'Performance art?': China rebukes U.S. envoy for photo stunt at talks with Russia

Francois Murphy
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'Performance art?': China rebukes U.S. envoy for photo stunt at talks with Russia

Russian deputy Foreign Minister Sergei Ryabkov meets with U.S. special envoy Marshall Billingslea in Vienna

By Francois Murphy

VIENNA (Reuters) - The U.S. envoy to nuclear arms control talks with Russia on Monday taunted China for refusing to attend, posting a picture of Chinese flags placed at empty seats around the table, which Beijing mocked as an act of "performance art".

U.S. President Donald Trump has sought to include China in talks to replace New START, the flagship nuclear arms treaty between the United States and Russia, which expires in February. China, a nuclear power with an arsenal a fraction the size of those of the Cold War-era superpowers, has repeatedly declined.

"China is a no-show," U.S. Special Presidential Envoy for Arms Control Marshall Billingslea said on Twitter around the time he arrived for the talks in a palace adjoining Austria's Foreign Ministry.

"Beijing still hiding behind #GreatWallofSecrecy on its crash nuclear build-up, and so many other things. We will proceed with #Russia, notwithstanding," he added.

His post https://twitter.com/USArmsControl/status/1274956212723802113?s=20 included a picture of a Chinese flags at empty seats around the negotiating table, with no explanation for how they had been placed there when China was never due to attend.

The director general of the arms control department at China's Foreign Ministry, Fu Cong, responded https://twitter.com/FuCong17/status/1274976022237044738?s=20: "What an odd scene! Displaying Chinese National Flags on a negotiating table without China's consent! Good luck on the extension of the New START! Wonder how LOW you can go?"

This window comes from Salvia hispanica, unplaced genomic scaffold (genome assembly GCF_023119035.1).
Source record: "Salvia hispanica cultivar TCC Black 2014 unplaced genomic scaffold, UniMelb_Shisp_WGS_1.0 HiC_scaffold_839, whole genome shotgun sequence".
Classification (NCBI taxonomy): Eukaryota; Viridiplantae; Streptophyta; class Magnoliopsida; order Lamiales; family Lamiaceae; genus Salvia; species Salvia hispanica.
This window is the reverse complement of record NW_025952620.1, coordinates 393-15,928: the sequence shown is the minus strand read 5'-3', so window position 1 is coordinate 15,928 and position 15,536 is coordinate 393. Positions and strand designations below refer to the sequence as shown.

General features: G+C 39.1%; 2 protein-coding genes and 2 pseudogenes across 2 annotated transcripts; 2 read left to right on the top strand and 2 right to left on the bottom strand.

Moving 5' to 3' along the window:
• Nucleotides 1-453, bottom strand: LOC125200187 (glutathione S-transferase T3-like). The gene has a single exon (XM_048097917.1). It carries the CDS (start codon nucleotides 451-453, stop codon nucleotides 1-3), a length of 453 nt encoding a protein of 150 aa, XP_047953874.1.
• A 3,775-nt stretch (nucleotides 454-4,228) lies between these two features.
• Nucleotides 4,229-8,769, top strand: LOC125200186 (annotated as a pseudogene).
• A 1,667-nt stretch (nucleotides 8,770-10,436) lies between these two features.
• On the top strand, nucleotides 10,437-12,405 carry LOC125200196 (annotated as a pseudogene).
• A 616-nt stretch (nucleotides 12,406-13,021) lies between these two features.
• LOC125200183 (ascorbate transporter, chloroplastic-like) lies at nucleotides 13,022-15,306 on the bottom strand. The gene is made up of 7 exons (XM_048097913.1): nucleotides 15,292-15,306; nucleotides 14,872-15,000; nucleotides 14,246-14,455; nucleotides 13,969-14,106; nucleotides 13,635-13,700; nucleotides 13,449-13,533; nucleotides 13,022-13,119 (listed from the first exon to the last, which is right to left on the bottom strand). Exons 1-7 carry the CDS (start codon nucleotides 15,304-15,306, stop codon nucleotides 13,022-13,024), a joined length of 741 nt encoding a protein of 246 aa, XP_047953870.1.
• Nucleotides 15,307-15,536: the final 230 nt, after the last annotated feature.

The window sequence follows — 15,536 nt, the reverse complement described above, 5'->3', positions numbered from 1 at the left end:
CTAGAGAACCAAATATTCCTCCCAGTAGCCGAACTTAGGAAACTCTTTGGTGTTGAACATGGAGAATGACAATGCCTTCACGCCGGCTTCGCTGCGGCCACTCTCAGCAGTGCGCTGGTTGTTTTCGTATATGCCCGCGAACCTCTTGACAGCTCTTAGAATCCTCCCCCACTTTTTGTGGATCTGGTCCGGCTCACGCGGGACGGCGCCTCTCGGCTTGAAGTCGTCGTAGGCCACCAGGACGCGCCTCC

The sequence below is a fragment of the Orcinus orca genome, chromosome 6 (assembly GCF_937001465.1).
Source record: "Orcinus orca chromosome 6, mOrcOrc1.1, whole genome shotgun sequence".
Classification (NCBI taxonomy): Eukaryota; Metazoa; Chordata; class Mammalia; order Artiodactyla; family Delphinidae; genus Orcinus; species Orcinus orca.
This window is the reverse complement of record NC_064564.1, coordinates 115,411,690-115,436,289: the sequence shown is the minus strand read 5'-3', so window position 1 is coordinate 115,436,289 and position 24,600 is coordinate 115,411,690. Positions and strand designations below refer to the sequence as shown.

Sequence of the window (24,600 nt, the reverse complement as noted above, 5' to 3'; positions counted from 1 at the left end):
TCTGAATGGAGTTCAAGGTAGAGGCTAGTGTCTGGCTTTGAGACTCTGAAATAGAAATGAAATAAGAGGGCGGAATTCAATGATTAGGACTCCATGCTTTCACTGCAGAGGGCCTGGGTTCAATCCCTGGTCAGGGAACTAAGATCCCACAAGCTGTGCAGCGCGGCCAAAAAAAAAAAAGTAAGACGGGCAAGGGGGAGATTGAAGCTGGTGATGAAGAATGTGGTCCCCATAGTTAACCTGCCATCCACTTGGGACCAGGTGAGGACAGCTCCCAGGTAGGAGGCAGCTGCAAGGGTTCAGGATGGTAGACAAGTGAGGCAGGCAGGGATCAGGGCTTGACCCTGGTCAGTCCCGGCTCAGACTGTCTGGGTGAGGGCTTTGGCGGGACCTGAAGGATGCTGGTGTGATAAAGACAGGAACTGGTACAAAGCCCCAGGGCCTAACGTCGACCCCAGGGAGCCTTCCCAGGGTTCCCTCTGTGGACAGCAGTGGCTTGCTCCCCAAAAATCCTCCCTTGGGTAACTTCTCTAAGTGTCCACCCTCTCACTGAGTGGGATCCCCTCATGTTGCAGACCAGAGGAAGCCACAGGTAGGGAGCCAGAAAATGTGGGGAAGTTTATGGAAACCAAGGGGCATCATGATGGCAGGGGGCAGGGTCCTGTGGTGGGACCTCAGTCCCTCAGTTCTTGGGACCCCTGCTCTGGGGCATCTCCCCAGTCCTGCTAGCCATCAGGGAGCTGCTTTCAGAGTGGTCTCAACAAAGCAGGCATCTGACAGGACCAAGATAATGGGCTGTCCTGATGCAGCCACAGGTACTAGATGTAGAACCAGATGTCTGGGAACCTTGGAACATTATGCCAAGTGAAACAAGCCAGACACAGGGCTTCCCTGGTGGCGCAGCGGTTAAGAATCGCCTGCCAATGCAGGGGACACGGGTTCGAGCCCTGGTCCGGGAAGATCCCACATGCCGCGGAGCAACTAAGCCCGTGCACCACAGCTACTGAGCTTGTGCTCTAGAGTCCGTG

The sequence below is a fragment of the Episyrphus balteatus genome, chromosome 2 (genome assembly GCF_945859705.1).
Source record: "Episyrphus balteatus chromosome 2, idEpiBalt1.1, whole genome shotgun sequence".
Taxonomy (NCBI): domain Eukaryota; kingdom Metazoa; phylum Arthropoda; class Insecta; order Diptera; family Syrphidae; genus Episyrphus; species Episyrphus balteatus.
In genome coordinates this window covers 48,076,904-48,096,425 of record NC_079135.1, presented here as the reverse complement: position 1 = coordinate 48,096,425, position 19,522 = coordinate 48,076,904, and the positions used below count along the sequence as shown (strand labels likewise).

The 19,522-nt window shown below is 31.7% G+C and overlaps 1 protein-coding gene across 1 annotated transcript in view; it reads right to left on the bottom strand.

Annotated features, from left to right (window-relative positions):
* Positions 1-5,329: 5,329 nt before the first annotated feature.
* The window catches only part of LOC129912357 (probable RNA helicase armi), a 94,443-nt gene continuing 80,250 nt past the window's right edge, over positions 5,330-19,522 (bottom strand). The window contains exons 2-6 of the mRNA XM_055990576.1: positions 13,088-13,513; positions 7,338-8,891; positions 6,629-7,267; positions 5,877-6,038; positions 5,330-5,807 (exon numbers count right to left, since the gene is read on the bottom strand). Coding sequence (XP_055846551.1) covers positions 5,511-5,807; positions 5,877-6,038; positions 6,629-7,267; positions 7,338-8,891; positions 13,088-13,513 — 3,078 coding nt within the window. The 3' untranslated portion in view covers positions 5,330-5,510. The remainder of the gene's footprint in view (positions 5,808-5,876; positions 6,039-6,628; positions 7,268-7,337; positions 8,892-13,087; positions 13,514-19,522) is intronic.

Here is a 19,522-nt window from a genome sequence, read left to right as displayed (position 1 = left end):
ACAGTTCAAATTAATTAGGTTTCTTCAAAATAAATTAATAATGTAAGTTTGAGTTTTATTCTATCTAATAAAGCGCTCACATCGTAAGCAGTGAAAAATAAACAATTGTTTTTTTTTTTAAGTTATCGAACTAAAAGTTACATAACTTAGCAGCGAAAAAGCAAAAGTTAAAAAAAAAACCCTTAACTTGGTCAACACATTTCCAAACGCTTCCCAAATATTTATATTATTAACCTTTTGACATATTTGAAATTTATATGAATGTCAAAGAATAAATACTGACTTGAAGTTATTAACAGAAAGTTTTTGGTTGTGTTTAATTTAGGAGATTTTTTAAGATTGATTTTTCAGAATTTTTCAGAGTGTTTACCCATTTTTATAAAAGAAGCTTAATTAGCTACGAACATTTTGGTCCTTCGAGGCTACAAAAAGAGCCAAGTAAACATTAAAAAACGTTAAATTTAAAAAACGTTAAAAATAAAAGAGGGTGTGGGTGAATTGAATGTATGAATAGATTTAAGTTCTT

China's mission to the United Nations in Vienna retweeted Billingslea's photo with the caption "US performance art?".

Russia, for its part, posted pictures https://twitter.com/mission_rf/status/1275028953300860929 of the talks after they started, with seats filled and no Chinese flags. Austria's Foreign Ministry, which hosted the talks, declined to comment.

There was no immediate announcement of the outcome of the talks. Russia's ambassador to the United Nations in Vienna said on Twitter they had ended by Monday evening, adding: "Official comments will follow."

The talks in Vienna are on a possible replacement for the 2010 New Strategic Arms Reduction Treaty (New START), which caps U.S. and Russian deployed strategic nuclear weapons warheads at 1,550 each. That replaced the original Cold War-era START treaty signed in 1991 six months before the Soviet Union collapsed.

China has around 300 warheads in total, roughly the same as France, and many times less than the thousands possessed by Washington and Moscow, according to the Stockholm International Peace Institute.

Trump, who has clashed with China on a range of issues, has repeatedly called for Beijing to join talks on a replacement for New START. China has rejected those calls.

Billingslea and his Russian interlocutor, Deputy Foreign Minister Sergei Ryabkov, both said little about the substance of the talks on their arrival.

"We'll see," Billingslea told Reuters when asked what he expected to come of the talks as he arrived. Ryabkov told reporters: "Let's see, let's see. We are always very hopeful."

(Reporting by Francois Murphy, Editing by Peter Graff)